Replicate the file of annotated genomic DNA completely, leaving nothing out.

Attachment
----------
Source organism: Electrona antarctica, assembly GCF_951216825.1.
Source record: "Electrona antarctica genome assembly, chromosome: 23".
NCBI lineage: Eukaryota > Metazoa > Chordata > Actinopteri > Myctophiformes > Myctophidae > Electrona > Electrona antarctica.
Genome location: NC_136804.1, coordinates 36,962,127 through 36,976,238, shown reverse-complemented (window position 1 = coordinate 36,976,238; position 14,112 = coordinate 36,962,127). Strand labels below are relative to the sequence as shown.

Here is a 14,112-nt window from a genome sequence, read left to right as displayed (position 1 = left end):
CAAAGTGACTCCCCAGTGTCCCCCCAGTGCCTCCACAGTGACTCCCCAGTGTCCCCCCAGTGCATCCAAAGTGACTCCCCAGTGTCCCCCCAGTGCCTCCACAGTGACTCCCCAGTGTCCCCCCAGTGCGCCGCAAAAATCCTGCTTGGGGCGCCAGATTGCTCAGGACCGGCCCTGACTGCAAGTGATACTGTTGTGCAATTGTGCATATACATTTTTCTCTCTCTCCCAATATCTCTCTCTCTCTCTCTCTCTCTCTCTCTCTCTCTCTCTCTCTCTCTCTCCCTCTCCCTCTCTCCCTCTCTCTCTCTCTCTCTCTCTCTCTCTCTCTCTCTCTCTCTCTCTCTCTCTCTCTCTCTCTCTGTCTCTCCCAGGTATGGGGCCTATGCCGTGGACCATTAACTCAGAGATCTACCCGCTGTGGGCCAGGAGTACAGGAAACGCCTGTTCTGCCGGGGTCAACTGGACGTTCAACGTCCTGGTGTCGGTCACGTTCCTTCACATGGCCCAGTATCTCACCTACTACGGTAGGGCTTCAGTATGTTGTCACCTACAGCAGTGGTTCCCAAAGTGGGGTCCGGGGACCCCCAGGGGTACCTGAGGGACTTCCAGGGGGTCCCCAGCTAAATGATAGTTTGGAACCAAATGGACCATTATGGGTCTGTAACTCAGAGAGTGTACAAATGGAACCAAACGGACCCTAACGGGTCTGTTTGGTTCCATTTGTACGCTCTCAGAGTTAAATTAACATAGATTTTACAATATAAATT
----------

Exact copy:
Source organism: Electrona antarctica, assembly GCF_951216825.1.
Source record: "Electrona antarctica genome assembly, chromosome: 23".
NCBI lineage: Eukaryota > Metazoa > Chordata > Actinopteri > Myctophiformes > Myctophidae > Electrona > Electrona antarctica.
Genome location: NC_136804.1, coordinates 36,962,127 through 36,976,238, shown reverse-complemented (window position 1 = coordinate 36,976,238; position 14,112 = coordinate 36,962,127). Strand labels below are relative to the sequence as shown.

Here is a 14,112-nt window from a genome sequence, read left to right as displayed (position 1 = left end):
CAAAGTGACTCCCCAGTGTCCCCCCAGTGCCTCCACAGTGACTCCCCAGTGTCCCCCCAGTGCATCCAAAGTGACTCCCCAGTGTCCCCCCAGTGCCTCCACAGTGACTCCCCAGTGTCCCCCCAGTGCGCCGCAAAAATCCTGCTTGGGGCGCCAGATTGCTCAGGACCGGCCCTGACTGCAAGTGATACTGTTGTGCAATTGTGCATATACATTTTTCTCTCTCTCCCAATATCTCTCTCTCTCTCTCTCTCTCTCTCTCTCTCTCTCTCTCTCTCTCTCTCCCTCTCCCTCTCTCCCTCTCTCTCTCTCTCTCTCTCTCTCTCTCTCTCTCTCTCTCTCTCTCTCTCTCTCTCTCTCTCTGTCTCTCCCAGGTATGGGGCCTATGCCGTGGACCATTAACTCAGAGATCTACCCGCTGTGGGCCAGGAGTACAGGAAACGCCTGTTCTGCCGGGGTCAACTGGACGTTCAACGTCCTGGTGTCGGTCACGTTCCTTCACATGGCCCAGTATCTCACCTACTACGGTAGGGCTTCAGTATGTTGTCACCTACAGCAGTGGTTCCCAAAGTGGGGTCCGGGGACCCCCAGGGGTACCTGAGGGACTTCCAGGGGGTCCCCAGCTAAATGATAGTTTGGAACCAAATGGACCATTATGGGTCTGTAACTCAGAGAGTGTACAAATGGAACCAAACGGACCCTAACGGGTCTGTTTGGTTCCATTTGTACGCTCTCAGAGTTAAATTAACATAGATTTTACAATATAAATT